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Life in a Jar

The Irena Sendler Project

Clarion Review (5 Stars)

This gripping story of children’s quest for historical truth reads like a novel.

In the educational and thought-provoking Life in a Jar: The Irena Sendler Project, Jack Mayer offers a history lesson, as well as a powerful life lesson about how one person can impact the lives of many.

Mayer tells the true story of three high school students from Kansas who embark on a quest to develop a project for National History Day, a national competition they were encouraged to enter by their social studies teacher. As they browse research files for an idea for the project, they stumble on a magazine article about Irena Sendler, a Catholic social worker who helped Jewish parents smuggle their children out of the Warsaw Ghetto during World War II. She relocated 2,500 children, saving them from death camps. Stunned and appalled they had not learned about Irena in earlier history classes, and that seemingly few others in the world had heard of her, the girls set out to write a ten-minute play about her life.

Word of the project grows in their small Kansas town as they perform rehearsals for the competition; their heartfelt reenactment of Irena’s story ultimately has a profound effect on the competition judges, too. The play receives extensive media attention, and synagogues, schools, and civic organizations ask them to perform it. They accomplish their main goal: to publicize the heroic actions of Irena Sendler.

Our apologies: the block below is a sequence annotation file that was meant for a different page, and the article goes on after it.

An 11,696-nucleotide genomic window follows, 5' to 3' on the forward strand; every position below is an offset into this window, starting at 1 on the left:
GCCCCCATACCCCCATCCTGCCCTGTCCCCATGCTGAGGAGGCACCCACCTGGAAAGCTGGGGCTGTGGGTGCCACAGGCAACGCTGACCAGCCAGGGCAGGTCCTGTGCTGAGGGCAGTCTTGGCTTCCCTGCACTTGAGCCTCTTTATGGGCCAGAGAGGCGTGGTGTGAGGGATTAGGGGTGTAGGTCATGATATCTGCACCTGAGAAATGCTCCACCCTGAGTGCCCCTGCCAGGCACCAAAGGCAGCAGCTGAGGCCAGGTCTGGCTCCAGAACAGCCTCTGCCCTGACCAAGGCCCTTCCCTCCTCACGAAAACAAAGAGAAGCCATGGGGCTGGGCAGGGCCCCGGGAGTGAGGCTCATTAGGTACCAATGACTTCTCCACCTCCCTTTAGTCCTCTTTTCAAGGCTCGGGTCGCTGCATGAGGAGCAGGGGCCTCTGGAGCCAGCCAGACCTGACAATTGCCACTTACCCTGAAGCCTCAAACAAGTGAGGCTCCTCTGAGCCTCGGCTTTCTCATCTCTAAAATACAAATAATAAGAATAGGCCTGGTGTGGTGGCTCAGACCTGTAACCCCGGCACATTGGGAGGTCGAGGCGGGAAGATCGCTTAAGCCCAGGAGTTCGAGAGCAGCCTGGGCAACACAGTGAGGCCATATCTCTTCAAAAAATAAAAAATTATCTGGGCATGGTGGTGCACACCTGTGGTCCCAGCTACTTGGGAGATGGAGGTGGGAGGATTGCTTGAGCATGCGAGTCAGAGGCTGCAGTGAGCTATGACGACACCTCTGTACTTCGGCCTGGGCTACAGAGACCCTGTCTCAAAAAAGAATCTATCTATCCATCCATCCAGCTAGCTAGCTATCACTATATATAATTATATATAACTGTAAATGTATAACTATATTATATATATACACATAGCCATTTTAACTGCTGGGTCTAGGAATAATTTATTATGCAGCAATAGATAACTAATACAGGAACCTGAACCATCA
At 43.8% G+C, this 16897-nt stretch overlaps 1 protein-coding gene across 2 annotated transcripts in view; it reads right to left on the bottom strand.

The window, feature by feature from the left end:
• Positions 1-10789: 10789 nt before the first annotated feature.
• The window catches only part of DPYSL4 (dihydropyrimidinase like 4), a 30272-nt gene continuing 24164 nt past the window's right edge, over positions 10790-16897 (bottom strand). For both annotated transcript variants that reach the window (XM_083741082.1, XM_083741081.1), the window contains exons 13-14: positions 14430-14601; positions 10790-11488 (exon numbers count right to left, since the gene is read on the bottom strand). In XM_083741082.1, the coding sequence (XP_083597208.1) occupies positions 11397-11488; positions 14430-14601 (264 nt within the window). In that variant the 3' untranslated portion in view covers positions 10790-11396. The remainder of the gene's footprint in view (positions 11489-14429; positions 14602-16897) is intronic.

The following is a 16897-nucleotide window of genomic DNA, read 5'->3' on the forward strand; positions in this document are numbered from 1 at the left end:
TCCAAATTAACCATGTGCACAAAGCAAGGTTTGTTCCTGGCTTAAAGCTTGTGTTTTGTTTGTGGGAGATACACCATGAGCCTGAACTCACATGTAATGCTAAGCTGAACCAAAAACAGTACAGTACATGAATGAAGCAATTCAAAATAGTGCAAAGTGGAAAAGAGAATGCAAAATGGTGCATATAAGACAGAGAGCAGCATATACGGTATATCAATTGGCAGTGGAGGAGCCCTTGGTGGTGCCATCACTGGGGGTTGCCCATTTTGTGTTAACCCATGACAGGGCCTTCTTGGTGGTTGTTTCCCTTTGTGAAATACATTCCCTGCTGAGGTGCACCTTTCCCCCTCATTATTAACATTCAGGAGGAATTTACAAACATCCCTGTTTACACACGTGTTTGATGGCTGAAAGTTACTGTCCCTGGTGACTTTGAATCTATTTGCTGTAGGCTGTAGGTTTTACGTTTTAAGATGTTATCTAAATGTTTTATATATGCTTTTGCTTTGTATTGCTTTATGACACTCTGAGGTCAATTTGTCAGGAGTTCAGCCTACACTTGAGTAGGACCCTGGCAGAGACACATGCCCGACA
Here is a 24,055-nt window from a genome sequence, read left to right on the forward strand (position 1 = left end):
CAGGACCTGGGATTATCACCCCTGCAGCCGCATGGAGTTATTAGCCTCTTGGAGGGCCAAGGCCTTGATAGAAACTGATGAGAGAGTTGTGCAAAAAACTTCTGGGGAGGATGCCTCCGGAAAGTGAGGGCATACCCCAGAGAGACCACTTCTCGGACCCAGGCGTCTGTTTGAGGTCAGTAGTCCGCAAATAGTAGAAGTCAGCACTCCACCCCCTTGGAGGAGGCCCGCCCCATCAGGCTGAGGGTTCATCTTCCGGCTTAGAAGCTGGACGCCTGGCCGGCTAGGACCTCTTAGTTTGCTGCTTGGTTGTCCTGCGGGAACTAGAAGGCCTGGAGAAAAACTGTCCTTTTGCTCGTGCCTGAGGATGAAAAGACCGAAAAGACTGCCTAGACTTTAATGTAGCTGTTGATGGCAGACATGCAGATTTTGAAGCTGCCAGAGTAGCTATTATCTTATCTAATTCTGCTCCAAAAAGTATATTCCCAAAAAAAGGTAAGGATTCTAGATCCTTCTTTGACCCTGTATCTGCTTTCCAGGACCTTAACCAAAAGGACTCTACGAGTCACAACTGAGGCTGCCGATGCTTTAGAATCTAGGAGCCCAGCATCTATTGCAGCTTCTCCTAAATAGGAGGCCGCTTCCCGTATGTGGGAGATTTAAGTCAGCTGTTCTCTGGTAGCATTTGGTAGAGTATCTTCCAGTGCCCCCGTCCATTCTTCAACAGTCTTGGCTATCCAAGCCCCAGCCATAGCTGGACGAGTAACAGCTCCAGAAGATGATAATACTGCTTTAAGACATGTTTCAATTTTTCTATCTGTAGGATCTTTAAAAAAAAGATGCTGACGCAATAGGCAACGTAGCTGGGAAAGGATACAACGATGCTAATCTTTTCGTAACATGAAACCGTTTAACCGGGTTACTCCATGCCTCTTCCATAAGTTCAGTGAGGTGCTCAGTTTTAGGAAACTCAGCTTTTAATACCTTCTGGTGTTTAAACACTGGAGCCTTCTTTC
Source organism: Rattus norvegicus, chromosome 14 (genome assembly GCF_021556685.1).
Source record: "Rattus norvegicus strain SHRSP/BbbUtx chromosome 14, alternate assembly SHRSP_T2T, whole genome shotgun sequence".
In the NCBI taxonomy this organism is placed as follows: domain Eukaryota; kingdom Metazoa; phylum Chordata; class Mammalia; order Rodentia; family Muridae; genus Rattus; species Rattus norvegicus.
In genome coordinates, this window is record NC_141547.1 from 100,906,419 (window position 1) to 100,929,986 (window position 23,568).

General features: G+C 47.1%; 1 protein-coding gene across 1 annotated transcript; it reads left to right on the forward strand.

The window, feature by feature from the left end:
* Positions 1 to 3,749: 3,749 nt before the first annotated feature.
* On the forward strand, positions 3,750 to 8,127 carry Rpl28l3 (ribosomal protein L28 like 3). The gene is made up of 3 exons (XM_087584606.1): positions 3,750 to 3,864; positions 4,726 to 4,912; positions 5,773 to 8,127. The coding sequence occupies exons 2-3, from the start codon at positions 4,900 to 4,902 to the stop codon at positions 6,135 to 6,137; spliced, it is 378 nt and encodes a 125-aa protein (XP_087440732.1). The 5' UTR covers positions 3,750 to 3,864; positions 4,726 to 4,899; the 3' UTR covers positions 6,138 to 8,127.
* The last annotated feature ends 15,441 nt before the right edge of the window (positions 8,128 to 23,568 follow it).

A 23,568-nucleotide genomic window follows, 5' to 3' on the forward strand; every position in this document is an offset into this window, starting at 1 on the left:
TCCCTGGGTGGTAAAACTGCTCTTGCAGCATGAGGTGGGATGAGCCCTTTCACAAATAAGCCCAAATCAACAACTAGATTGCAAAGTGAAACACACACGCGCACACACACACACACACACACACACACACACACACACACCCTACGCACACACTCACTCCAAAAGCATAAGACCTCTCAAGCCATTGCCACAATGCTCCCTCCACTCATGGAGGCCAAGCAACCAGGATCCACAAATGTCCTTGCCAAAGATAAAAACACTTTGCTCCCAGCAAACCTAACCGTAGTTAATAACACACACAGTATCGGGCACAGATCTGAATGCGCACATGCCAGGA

While Life in a Jar is based on a true story, it reads like a novel. Mayer uses a narrative storytelling style, and he masterfully and seamlessly weaves together the personal stories of Irena and the students. In Part I, he immediately draws readers in by starting with the girls’ backstories and the inception of the project. The reason the girls feel so compelled to tell this story soon becomes clear: They are all experiencing challenges with their own parents—particularly their mothers, either due to illness or abandonment—and they hope to find answers to questions that haunt their own lives. In Part II, Mayer retraces Irena’s harrowing experience in Warsaw during the war. Part III has many twists and turns, and a few shocking revelations, as in any gripping novel.

This stimulating book is a story about human decency, courage, and social justice. It will appeal to anyone with an interest in history, as well as teachers of all subjects, especially history and religion. But it has much wider human-interest appeal as well, due mostly to Mayer’s extensive primary-source research, which includes several personal interviews. He reveals the inner thoughts of the people involved—their joys, struggles, and fears—pulling the reader in on an emotional level early on and sustaining that interest throughout the book.

Through this powerful book, Mayer continues the girls’ effort by telling Irena’s story to a wider audience, and further illustrating how one person can potentially change the lives of so many.

Maria Siano